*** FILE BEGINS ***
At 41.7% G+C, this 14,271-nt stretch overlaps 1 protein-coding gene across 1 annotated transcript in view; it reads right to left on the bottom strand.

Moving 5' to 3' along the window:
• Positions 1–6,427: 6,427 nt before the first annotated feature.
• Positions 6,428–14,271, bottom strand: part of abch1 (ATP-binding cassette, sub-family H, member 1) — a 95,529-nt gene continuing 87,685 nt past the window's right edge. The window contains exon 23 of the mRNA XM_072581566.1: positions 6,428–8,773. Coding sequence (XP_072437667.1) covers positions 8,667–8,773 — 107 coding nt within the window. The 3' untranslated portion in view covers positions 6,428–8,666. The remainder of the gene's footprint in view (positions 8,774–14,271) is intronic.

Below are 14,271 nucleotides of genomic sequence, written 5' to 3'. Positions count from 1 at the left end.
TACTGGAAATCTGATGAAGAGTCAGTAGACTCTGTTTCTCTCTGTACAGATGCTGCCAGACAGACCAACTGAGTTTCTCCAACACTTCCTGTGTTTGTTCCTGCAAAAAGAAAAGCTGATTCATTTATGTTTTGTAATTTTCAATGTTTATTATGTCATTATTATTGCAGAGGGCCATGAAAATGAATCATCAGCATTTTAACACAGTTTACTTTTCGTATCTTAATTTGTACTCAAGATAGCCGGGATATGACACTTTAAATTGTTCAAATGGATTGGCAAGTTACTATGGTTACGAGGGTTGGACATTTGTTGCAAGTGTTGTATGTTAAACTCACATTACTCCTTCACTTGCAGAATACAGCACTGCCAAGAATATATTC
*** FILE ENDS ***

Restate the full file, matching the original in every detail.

At 41.7% G+C, this 14,271-nt stretch overlaps 1 protein-coding gene across 1 annotated transcript in view; it reads right to left on the bottom strand.

Moving 5' to 3' along the window:
• Positions 1–6,427: 6,427 nt before the first annotated feature.
• Positions 6,428–14,271, bottom strand: part of abch1 (ATP-binding cassette, sub-family H, member 1) — a 95,529-nt gene continuing 87,685 nt past the window's right edge. The window contains exon 23 of the mRNA XM_072581566.1: positions 6,428–8,773. Coding sequence (XP_072437667.1) covers positions 8,667–8,773 — 107 coding nt within the window. The 3' untranslated portion in view covers positions 6,428–8,666. The remainder of the gene's footprint in view (positions 8,774–14,271) is intronic.

Below are 14,271 nucleotides of genomic sequence, written 5' to 3'. Positions count from 1 at the left end.
TACTGGAAATCTGATGAAGAGTCAGTAGACTCTGTTTCTCTCTGTACAGATGCTGCCAGACAGACCAACTGAGTTTCTCCAACACTTCCTGTGTTTGTTCCTGCAAAAAGAAAAGCTGATTCATTTATGTTTTGTAATTTTCAATGTTTATTATGTCATTATTATTGCAGAGGGCCATGAAAATGAATCATCAGCATTTTAACACAGTTTACTTTTCGTATCTTAATTTGTACTCAAGATAGCCGGGATATGACACTTTAAATTGTTCAAATGGATTGGCAAGTTACTATGGTTACGAGGGTTGGACATTTGTTGCAAGTGTTGTATGTTAAACTCACATTACTCCTTCACTTGCAGAATACAGCACTGCCAAGAATATATTC